Release Date: Oct 14, 2016
Record label: 4AD
Genre(s): Pop/Rock, Alternative/Indie Rock
The Lemon Twigs (aka brothers Brian and Michael D'Addario) are looking poignantly backwards while moving gracefully forward on their debut record: a love letter to the past and a signpost towards the future. Do Hollywood is a unique and kaleidoscopic trip through sound and melody with a profound nostalgia, yet somehow fractionally distilled into something quite startling. .
There’s something magical about that first time you really dive into your parents’ record collection. You may have had an inkling of what they might like, but there’s something much more special about tangible objects. Whether you’re going to pull out a copy of Blondie’s Parallel Lines or a copy of Bruce Willis’ debut album The Return of Bruno, these are the records that clearly meant something in their own particular way.
Anyone curious about how two teenage former child actors from Long Island came up with the idea of sounding just like Todd Rundgren in 1972 is advised to visit YouTube, where Brian and Michael D’Addario’s dad, Ronnie, can be found doing pretty much the same thing a few decades earlier. His sons, it should be said, occupy the ground with rather more dash and flair: Do Hollywood is an album that sounds completely unconstrained by any idea of what’s appropriate. So Harromata goes from a harpsichord-led ballad intro into a berserk fairground carousel break; A Great Snake lasts nearly seven minutes, squiggly synths, guitar solos, lounge music coda and all.
The title of the debut album by Long Island's the Lemon Twigs is a bit of a joke, but also an eye-wink to the fact that they've already done Hollywood. The teenaged brotherly duo of Brian and Michael D'Addario grew up as child actors, appearing in some popular TV programs and feature films, but as children, the two brothers also became musical wunderkinds thanks to having professional musicians as parents. Produced by Foxygen's Jonathan Rado, Do Hollywood is an album that sounds as if were written and recorded by seasoned studio eccentrics, but nope, it's the work of two teenagers — Brian is 19, Michael is 17 — who are just that fantastically knowledgeable and adept.
Brian and Michael D’Addario are still in their teens, but the music they play sounds much older. The two brothers, in addition to Danny Ayala and Megan Zeankowski, make up the Lemon Twigs, an up-and-coming rock band who signed with 4AD in 2015. The Lemon Twigs call themselves a rock ‘n’ roll band, but if “anachronistic” were a genre that could be applied to music, then their debut album, Do Hollywood, would fit the bill.
At 17, the average mortal might be studying to get into university Monday to Friday while trying to get into tacky nightclubs at the weekend, or maybe playing bass in an over-earnest three chord indie band that gets a 15-minute slot in the back room of the local pub. They wouldn’t, as a rule, be releasing a dizzyingly accomplished debut album that effortlessly distils many of the signature sounds of a musical era 25 years before they were born, aided only by their (barely) older sibling. But clearly The Lemon Twigs, comprised of Michael D’Addario and his 19-year-old brother Brian, are no normal teenagers.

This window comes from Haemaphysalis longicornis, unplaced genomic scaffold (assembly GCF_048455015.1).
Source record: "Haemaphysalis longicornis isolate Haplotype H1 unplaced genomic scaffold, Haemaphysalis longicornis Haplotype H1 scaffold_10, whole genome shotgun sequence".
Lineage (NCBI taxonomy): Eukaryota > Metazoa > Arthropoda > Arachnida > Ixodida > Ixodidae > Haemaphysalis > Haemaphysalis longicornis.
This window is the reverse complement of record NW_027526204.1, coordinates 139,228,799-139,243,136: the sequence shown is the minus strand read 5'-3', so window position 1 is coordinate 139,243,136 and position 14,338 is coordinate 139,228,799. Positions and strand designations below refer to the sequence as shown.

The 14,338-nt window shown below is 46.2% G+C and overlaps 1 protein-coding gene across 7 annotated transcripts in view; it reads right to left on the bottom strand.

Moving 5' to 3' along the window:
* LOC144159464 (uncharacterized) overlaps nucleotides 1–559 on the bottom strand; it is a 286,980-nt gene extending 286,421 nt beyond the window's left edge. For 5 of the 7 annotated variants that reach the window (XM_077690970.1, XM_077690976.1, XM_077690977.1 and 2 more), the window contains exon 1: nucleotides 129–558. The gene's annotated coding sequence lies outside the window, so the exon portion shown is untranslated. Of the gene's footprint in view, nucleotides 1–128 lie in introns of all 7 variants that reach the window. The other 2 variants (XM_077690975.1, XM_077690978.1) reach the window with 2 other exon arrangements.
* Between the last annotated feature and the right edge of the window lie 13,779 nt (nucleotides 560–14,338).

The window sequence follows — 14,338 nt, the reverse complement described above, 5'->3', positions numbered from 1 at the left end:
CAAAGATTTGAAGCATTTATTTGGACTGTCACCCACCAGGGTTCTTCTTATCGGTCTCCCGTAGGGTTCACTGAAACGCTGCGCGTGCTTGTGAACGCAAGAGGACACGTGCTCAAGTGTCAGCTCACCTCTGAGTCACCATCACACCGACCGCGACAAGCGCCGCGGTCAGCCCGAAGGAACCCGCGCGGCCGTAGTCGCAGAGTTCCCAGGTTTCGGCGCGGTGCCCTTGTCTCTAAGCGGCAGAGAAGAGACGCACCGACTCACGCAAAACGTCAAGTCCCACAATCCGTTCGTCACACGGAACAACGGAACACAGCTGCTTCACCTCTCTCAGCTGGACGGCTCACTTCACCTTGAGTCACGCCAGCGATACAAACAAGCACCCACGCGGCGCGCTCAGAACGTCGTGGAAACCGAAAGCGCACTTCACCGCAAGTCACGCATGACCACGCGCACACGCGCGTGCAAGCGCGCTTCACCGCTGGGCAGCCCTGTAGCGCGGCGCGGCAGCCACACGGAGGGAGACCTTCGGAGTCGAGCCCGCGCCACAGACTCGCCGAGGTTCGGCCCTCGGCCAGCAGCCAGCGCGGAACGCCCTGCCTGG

The D'Addario brothers, Michael and Brian, must have grown up on a steady diet of oddball singer/songwriters and weird '70s pop, absorbing it like it was candy until they were able to create their own strange and wonderful version that merrily blended the two styles until they became one crazy one. They started their group, the Lemon Twigs, when they were teens and caught the ear of someone at 4AD, who decided the public was ready for two flamboyantly dressed prodigies who thought the idea of Sparks playing Nilsson songs or Todd Rundgren covering the Randy Newman songbook was a good idea. Actually, it turns out to be a great idea and their debut album, Do Hollywood, is the sound of a couple young guys (plus very sympathetic producer Jonathan Rado of Foxygen) letting it all hang out over the course or ten surprising, thrilling, infuriating, instantly memorable songs.
Long Island duo The Lemon Twigs (brothers Brian and Michael D’Addario) have the look of Gram Parsons crossed with Reeves & Mortimer’s Slade. Presumably the teenagers were both still embryos when the demos for this, their debut, came to life, a year or so before 4AD swooped. Do Hollywood is one of those “prodigious” first albums. Just as on stage, the pair divide songwriting and instrumental duties.
Dolled up to the nines in a vintage store’s backroom and loudly proclaiming their outsider status in the modern world, The Lemon Twigs’ forceful declarations that they were born into the wrong era dominated their arrival. The ‘information age’ might not be for all, but on the evidence of ‘Do Hollywood’’s saggy, meandering debut offering, they’d do well to take influence from some of its pace. Every element ripped out of the old-school playbook, ‘Baby, Baby’ is a meandering, dull-as-dishwater attempt at a psych epic; the closing seconds of ‘Haroomba’ are an almost direct rip of yer da’s karaoke go-to ‘Bohemian Rhapsody’.
Most remarkable is that this album is basically just a demo. Recorded in Rado’s front room, you can hear the hiss of the tape and nonsensical chatter as songs come and go. It feels authentic, like The Lemon Twigs aren’t hiding anything. And it leaves you wide-eyed when you wonder what they might come up with next time around.
Despite the woeful spirit that surrounds most of our staff at the moment, which goes without saying, the past month was actually one of the most enjoyable in terms of music releases for Carl and I. But both of us were not going to back out of our duty to report on some albums that are really worth ….